Friday, 26 October 2012

Pick up a Penguin.

There are few publishers so influential as to define an age, or even a household, but they do exist. For a generation the yellow spines of the Left Book Club were common on the shelves of politically aware working class households. More recently, no feminist household would be without a shelf or three of the green-liveried Virago books. Somewhere in between the two there was Penguin. Penguin was not the first publisher to publish mass market paperbacks (that's another posting sometime) but it might as well have been because for a generation Penguin was both the epitome of cool and, with their green crime jackets and red fiction jackets, the standard of good reading. When I came to book buying properly in the early seventies Penguin was of great cultural importance. For a period I rarely left the house without a Penguin book in my bag or pocket. Some of them I even read.
Significantly, today's Guardian illustrates their report on the Random House/Penguin merger talks with a view of a shelf of Penguin books from the 1960s - perhaps their heyday, in the wake of the Lady Chatterley trial and the cultural changes in the 1960s. Of the sixteen books in the illustration there are, I think, nine in my house.
There were also the black spined classics, the blue spined Pelicans, and some hugely important Penguin Specials including EP Thompson's Protest and Survive which alone almost defined an era. Yet I can't remember the last Penguin book I bought. Probably it was a Puffin picture book.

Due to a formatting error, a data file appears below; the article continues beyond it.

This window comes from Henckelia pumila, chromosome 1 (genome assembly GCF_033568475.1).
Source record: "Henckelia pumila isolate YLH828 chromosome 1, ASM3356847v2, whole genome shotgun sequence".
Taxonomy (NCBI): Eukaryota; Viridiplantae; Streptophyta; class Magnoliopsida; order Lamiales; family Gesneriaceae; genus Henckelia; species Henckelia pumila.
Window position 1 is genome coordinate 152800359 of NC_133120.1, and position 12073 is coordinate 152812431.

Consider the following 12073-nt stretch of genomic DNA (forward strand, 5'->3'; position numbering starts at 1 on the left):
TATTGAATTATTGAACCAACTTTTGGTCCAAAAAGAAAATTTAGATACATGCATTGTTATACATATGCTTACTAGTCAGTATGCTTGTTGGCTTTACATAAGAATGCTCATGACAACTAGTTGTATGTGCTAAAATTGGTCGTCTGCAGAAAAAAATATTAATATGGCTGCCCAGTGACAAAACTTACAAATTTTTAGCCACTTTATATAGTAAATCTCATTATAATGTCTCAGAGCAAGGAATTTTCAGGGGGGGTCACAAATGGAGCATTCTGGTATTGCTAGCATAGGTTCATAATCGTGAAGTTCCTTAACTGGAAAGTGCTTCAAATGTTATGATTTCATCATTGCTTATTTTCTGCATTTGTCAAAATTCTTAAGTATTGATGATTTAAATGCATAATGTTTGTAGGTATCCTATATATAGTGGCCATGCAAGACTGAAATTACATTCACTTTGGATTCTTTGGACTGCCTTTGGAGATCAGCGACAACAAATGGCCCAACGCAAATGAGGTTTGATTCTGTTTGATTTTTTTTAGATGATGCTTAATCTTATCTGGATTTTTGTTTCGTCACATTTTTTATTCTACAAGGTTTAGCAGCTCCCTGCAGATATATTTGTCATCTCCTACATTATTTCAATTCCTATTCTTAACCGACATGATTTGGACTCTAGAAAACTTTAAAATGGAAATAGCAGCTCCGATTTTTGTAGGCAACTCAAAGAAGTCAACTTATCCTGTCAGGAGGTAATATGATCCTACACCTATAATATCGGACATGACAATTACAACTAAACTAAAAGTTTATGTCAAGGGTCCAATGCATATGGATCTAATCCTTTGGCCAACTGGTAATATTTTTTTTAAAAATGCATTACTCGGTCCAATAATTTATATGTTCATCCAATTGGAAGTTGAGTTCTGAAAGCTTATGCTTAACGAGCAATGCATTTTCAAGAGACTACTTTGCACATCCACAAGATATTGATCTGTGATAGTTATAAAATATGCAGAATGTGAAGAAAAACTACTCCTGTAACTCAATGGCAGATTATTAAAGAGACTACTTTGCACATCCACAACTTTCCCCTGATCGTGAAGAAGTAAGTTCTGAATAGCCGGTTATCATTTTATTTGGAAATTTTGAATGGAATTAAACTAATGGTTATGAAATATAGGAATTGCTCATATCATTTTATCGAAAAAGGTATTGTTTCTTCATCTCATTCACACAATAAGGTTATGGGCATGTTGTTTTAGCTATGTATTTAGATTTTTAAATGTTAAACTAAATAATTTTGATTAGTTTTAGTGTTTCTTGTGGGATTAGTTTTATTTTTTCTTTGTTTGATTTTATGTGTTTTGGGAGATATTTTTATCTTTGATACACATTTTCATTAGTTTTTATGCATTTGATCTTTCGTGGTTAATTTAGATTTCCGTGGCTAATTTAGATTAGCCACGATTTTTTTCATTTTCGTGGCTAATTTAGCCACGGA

Penguin lost its cool, outscored by Picador, and, rather than remaining a market leader, the sign of quality, it became just another publisher. The Random House group is, if anything, much better. Leaving aside Fifty Shades of Money, Random's Vintage list alone is fantastic.
It is hard not to be sad about the merger. Though it makes sense. Leaving aside that the ultimate owner of the Random Group, Bertelsmann, was set up by a Nazi (something Random does not boast about) both publishers still have a kind of liberal veneer. Penguin, despite publishing Jeremy Clarkson, still stacks up that way. I suppose if I could put this in American terms, Penguin and Random are Democrats while the Rupert Murdoch owned HarperCollins is Republican. Does that analogy work?
Thee is no doubt that size matters. It is not so long ago that the significant fiction publisher Serpent's Tail moved in with Profile, the two independents being stronger together. And the Independent Alliance, and Faber's sub-alliance are mergers in many ways. I know there will be more of this as publishers big and medium seek succour in a market dominated by Amazon and one centralised chain. But it might all be good news for the smaller indies. The presence of three of them on the Booker list was a sign of the times. I hope.

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